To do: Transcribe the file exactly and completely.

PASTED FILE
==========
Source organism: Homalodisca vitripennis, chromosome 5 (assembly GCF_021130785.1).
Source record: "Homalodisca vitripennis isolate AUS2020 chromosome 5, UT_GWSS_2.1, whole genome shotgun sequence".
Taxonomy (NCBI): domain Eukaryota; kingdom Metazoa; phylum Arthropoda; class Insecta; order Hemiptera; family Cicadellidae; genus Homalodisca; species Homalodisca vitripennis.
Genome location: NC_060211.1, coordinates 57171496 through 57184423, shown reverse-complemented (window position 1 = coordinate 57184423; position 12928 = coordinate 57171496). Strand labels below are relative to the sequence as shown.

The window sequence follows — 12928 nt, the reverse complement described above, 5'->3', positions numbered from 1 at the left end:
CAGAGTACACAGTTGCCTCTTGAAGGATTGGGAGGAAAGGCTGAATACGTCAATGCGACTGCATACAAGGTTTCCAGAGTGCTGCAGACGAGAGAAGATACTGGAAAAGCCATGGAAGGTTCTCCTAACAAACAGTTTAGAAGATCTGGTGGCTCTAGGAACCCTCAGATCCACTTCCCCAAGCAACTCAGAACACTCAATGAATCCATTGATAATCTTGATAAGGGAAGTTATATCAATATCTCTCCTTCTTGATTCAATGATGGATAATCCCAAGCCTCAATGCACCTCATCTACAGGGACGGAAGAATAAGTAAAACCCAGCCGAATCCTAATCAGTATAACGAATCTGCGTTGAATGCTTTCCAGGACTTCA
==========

Source organism: Homalodisca vitripennis, chromosome 5 (assembly GCF_021130785.1).
Source record: "Homalodisca vitripennis isolate AUS2020 chromosome 5, UT_GWSS_2.1, whole genome shotgun sequence".
Taxonomy (NCBI): domain Eukaryota; kingdom Metazoa; phylum Arthropoda; class Insecta; order Hemiptera; family Cicadellidae; genus Homalodisca; species Homalodisca vitripennis.
Genome location: NC_060211.1, coordinates 57171496 through 57184423, shown reverse-complemented (window position 1 = coordinate 57184423; position 12928 = coordinate 57171496). Strand labels below are relative to the sequence as shown.

The window sequence follows — 12928 nt, the reverse complement described above, 5'->3', positions numbered from 1 at the left end:
CAGAGTACACAGTTGCCTCTTGAAGGATTGGGAGGAAAGGCTGAATACGTCAATGCGACTGCATACAAGGTTTCCAGAGTGCTGCAGACGAGAGAAGATACTGGAAAAGCCATGGAAGGTTCTCCTAACAAACAGTTTAGAAGATCTGGTGGCTCTAGGAACCCTCAGATCCACTTCCCCAAGCAACTCAGAACACTCAATGAATCCATTGATAATCTTGATAAGGGAAGTTATATCAATATCTCTCCTTCTTGATTCAATGATGGATAATCCCAAGCCTCAATGCACCTCATCTACAGGGACGGAAGAATAAGTAAAACCCAGCCGAATCCTAATCAGTATAACGAATCTGCGTTGAATGCTTTCCAGGACTTCA